With the spotlight of Children’s Mental Health Week in February, we’ve rounded up the things you can do as a parent to help care for your children’s mental wellbeing.
With stats suggesting around three children in every primary school class has a mental health problem and recent figures from the Office of National Statistics revealing one in 10 children between age one and 15 suffers from a mental health disorder – a sobering statistic – looking after your child’s mental health should be a priority. No matter your child’s age, there’s always something you can do to help them understand their thoughts and feelings. Establishing healthy habits from the beginning will benefit them greatly in later life, because looking after your health – whether it is physical or mental – is a life-long task.
Here are five things you can do to help support your child’s mental health:
Talk, talk, talk
It may seem pretty straightforward, but often just talking about emotions and sharing feelings can ease the burden. Whether it’s at the dinner table, or a quick catch-up before bedtime, take the time to be truly present for your child without any distractions. If you have more than one, it might be beneficial to have quality one-on-one time with each child, letting them know they can speak to you about anything whenever they feel the need. However, if it transpires that they would rather open up to someone else, put steps in place to make it happen. It might be a teacher, or perhaps an aunt or uncle, but it’s important they have someone to speak honestly with.
Learn to listen
Really listen to what your child has to say. Give them your full attention, without any distractions, and it will only encourage them to speak honestly and openly. Try and remember what it was like as a child when talking to parents about your feelings, and respond accordingly. Ask open-ended questions and give thoughtful answers without overreacting – they might be put off talking to you again if you come over all flustered and angry.
If your little one seems reluctant to openly talk about their emotions, try addressing these issues through play. This allows conversations and questions to be interweaved into the situation, and can prevent it feeling like an interrogation. You can always try a creative activity; ask your child to depict their feelings through a story or picture. If this task proves particularly useful, you could set aside some time to do it once a week. This sort of commitment gives kids an opportunity every week (or however often you choose) to open up.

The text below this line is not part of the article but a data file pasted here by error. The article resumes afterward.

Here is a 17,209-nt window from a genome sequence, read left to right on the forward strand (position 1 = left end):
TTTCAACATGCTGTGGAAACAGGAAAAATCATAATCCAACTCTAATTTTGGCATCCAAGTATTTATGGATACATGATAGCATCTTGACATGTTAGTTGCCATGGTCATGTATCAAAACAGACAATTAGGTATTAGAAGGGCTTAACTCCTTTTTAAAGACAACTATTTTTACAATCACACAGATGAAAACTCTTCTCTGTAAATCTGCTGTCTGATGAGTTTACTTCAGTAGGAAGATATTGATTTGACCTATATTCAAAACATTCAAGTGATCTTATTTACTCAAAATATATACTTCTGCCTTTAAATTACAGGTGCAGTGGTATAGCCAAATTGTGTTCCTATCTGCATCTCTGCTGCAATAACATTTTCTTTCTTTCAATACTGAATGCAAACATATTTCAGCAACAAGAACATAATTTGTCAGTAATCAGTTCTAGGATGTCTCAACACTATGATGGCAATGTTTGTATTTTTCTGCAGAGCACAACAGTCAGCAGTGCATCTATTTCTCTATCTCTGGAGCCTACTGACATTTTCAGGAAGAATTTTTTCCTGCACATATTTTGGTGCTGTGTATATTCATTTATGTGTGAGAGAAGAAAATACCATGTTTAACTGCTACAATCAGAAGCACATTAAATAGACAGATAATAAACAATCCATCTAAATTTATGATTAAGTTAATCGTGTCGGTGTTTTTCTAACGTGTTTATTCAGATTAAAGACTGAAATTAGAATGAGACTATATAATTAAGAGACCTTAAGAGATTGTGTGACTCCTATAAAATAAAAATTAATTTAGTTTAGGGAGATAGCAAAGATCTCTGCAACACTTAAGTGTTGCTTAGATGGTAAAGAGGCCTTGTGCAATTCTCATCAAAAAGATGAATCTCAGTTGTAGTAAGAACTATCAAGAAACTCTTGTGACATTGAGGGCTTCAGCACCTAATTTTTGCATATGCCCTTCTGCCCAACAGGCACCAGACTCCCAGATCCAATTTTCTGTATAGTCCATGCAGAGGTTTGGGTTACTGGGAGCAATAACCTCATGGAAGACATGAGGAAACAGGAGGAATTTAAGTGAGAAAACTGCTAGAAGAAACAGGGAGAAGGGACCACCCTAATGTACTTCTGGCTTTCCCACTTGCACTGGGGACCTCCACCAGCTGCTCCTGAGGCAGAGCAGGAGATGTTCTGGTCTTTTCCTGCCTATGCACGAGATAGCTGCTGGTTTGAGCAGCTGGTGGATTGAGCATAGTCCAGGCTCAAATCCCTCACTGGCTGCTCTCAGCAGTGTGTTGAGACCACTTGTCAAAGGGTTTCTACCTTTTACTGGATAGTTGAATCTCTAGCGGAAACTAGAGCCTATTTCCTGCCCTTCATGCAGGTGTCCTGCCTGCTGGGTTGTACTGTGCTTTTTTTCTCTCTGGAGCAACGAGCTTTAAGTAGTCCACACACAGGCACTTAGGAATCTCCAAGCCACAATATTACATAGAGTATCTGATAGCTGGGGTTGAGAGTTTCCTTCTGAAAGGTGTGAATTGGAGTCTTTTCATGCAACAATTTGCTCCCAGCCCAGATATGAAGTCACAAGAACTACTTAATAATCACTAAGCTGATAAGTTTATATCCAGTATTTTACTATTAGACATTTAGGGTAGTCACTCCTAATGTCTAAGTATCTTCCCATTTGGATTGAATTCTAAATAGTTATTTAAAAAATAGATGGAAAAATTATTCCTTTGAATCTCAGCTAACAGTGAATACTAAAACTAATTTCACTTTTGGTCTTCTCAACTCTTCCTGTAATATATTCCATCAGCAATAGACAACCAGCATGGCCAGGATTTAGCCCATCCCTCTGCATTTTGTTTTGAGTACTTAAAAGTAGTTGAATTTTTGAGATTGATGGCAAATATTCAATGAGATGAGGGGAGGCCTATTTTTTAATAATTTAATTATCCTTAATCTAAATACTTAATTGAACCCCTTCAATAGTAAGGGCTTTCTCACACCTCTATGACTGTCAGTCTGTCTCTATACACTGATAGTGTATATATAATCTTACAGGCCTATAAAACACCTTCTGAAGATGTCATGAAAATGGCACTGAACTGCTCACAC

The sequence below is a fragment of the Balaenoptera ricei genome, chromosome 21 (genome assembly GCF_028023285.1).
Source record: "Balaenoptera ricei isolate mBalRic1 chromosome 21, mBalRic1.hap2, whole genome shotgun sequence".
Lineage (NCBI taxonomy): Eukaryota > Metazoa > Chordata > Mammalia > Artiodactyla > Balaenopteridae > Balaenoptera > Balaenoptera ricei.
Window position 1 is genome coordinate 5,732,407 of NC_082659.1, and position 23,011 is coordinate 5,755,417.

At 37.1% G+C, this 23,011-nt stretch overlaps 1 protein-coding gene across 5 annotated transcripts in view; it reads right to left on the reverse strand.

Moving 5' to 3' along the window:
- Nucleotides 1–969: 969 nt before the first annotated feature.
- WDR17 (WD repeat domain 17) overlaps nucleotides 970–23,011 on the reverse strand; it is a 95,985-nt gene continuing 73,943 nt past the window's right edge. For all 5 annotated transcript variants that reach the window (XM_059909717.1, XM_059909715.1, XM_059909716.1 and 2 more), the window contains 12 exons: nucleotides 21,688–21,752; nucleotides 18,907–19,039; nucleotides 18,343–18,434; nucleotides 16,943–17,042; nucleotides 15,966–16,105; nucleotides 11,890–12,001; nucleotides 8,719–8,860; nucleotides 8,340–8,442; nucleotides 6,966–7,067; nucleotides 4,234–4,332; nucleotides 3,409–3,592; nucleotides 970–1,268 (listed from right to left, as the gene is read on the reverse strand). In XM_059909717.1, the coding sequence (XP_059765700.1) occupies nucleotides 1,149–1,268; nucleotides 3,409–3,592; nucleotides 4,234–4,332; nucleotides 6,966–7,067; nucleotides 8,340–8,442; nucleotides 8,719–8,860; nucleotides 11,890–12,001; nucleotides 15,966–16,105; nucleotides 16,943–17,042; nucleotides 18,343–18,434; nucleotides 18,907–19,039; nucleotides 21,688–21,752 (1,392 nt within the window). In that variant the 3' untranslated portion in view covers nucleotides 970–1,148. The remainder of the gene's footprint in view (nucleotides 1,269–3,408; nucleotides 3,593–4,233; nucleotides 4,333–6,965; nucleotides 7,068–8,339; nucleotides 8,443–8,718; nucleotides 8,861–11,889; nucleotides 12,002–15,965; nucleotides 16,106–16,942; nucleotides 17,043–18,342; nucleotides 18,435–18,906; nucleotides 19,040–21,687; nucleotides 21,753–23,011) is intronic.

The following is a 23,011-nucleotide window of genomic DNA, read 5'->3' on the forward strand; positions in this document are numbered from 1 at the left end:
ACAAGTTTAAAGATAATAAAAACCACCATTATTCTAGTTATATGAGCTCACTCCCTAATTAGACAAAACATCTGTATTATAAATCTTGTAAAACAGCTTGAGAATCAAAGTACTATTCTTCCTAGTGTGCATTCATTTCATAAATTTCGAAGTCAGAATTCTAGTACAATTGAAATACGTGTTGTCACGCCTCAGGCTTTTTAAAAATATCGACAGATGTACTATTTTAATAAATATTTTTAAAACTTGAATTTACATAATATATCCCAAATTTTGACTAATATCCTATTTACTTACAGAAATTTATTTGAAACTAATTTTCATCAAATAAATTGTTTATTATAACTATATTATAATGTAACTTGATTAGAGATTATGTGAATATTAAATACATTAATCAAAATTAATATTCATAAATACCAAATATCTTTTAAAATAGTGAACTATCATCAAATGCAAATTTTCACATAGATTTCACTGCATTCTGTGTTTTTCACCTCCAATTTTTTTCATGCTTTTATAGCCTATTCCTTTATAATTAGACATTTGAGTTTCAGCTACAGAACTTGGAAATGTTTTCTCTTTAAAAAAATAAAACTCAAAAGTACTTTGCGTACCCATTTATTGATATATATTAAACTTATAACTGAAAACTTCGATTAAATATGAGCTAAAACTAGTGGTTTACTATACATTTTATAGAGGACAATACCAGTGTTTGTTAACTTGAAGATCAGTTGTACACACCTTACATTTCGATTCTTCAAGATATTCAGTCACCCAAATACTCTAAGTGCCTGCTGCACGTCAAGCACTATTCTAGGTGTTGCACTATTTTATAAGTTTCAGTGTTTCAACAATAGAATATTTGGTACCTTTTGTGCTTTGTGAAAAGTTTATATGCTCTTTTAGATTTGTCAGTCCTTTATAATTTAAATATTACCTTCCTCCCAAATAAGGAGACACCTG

Create a safe and positive home environment
A happy home is a healthy one. Praising your children will help them develop self-esteem and feel good about themselves and their abilities. Try not to talk about things like finances, illness, or particularly harrowing news stories in front of the children; it will only make them worry. Keep a check on their media use, too; free reign of the Internet might not be such a good idea for inquisitive minds.
Be a good role model
Look after your own mental health and it’ll have a positive effect on your entire family. After all, children learn to mirror the actions of their parents, so think about how you deal with your own emotions – such as anger and frustration – in front of them. Try and explain your behaviour – both good and bad – and demonstrate how you go about solving problems. And, of course, don’t forget the basics; eat a healthy diet, make time for exercise, and get enough sleep.
From 1-7 February 2021 schools, youth groups, organisations and individuals across the UK will take part in Children’s Mental Health Week. This year’s theme is Express Yourself. To find out more about Children’s Mental Health Week visit www.childrensmentalhealthweek.org.uk.